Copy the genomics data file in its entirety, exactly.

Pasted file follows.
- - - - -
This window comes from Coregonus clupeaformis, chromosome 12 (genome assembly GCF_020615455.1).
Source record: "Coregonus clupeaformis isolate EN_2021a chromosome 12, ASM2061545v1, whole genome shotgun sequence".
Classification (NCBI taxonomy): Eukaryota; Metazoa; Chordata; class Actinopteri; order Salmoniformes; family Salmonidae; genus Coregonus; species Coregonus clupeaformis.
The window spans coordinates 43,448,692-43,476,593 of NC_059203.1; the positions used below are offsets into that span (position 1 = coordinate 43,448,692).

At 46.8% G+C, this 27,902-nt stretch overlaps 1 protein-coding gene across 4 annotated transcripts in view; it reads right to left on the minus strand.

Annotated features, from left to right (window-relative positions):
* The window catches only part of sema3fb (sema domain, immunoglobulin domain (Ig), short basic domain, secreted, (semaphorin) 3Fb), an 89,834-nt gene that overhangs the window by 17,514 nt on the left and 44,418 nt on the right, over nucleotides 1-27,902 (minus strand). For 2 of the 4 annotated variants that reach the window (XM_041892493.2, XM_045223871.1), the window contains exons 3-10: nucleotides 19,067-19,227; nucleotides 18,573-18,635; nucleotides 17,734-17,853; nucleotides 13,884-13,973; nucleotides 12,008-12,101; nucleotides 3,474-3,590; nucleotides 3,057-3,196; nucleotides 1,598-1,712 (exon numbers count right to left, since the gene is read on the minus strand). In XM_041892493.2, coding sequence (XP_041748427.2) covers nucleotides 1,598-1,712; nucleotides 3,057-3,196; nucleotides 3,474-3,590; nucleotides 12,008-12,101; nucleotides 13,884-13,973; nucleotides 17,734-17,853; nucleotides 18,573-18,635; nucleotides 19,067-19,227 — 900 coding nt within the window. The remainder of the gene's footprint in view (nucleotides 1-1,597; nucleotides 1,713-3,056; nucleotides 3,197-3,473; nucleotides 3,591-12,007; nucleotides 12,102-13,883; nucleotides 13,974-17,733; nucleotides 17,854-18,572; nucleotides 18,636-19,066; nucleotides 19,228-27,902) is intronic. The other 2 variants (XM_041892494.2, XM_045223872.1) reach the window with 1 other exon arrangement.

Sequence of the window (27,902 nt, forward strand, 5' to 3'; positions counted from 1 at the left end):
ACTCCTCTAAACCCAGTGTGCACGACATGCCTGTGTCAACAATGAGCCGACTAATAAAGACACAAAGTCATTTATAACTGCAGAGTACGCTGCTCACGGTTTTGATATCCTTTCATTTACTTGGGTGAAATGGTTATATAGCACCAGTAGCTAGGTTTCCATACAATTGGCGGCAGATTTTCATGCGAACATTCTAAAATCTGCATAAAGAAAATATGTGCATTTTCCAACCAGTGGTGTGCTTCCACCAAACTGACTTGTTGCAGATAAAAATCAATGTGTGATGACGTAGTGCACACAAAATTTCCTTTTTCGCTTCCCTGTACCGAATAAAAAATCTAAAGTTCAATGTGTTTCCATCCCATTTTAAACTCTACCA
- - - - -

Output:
This window comes from Coregonus clupeaformis, chromosome 12 (genome assembly GCF_020615455.1).
Source record: "Coregonus clupeaformis isolate EN_2021a chromosome 12, ASM2061545v1, whole genome shotgun sequence".
Classification (NCBI taxonomy): Eukaryota; Metazoa; Chordata; class Actinopteri; order Salmoniformes; family Salmonidae; genus Coregonus; species Coregonus clupeaformis.
The window spans coordinates 43,448,692-43,476,593 of NC_059203.1; the positions used below are offsets into that span (position 1 = coordinate 43,448,692).

At 46.8% G+C, this 27,902-nt stretch overlaps 1 protein-coding gene across 4 annotated transcripts in view; it reads right to left on the minus strand.

Annotated features, from left to right (window-relative positions):
* The window catches only part of sema3fb (sema domain, immunoglobulin domain (Ig), short basic domain, secreted, (semaphorin) 3Fb), an 89,834-nt gene that overhangs the window by 17,514 nt on the left and 44,418 nt on the right, over nucleotides 1-27,902 (minus strand). For 2 of the 4 annotated variants that reach the window (XM_041892493.2, XM_045223871.1), the window contains exons 3-10: nucleotides 19,067-19,227; nucleotides 18,573-18,635; nucleotides 17,734-17,853; nucleotides 13,884-13,973; nucleotides 12,008-12,101; nucleotides 3,474-3,590; nucleotides 3,057-3,196; nucleotides 1,598-1,712 (exon numbers count right to left, since the gene is read on the minus strand). In XM_041892493.2, coding sequence (XP_041748427.2) covers nucleotides 1,598-1,712; nucleotides 3,057-3,196; nucleotides 3,474-3,590; nucleotides 12,008-12,101; nucleotides 13,884-13,973; nucleotides 17,734-17,853; nucleotides 18,573-18,635; nucleotides 19,067-19,227 — 900 coding nt within the window. The remainder of the gene's footprint in view (nucleotides 1-1,597; nucleotides 1,713-3,056; nucleotides 3,197-3,473; nucleotides 3,591-12,007; nucleotides 12,102-13,883; nucleotides 13,974-17,733; nucleotides 17,854-18,572; nucleotides 18,636-19,066; nucleotides 19,228-27,902) is intronic. The other 2 variants (XM_041892494.2, XM_045223872.1) reach the window with 1 other exon arrangement.

Sequence of the window (27,902 nt, forward strand, 5' to 3'; positions counted from 1 at the left end):
ACTCCTCTAAACCCAGTGTGCACGACATGCCTGTGTCAACAATGAGCCGACTAATAAAGACACAAAGTCATTTATAACTGCAGAGTACGCTGCTCACGGTTTTGATATCCTTTCATTTACTTGGGTGAAATGGTTATATAGCACCAGTAGCTAGGTTTCCATACAATTGGCGGCAGATTTTCATGCGAACATTCTAAAATCTGCATAAAGAAAATATGTGCATTTTCCAACCAGTGGTGTGCTTCCACCAAACTGACTTGTTGCAGATAAAAATCAATGTGTGATGACGTAGTGCACACAAAATTTCCTTTTTCGCTTCCCTGTACCGAATAAAAAATCTAAAGTTCAATGTGTTTCCATCCCATTTTAAACTCTACCA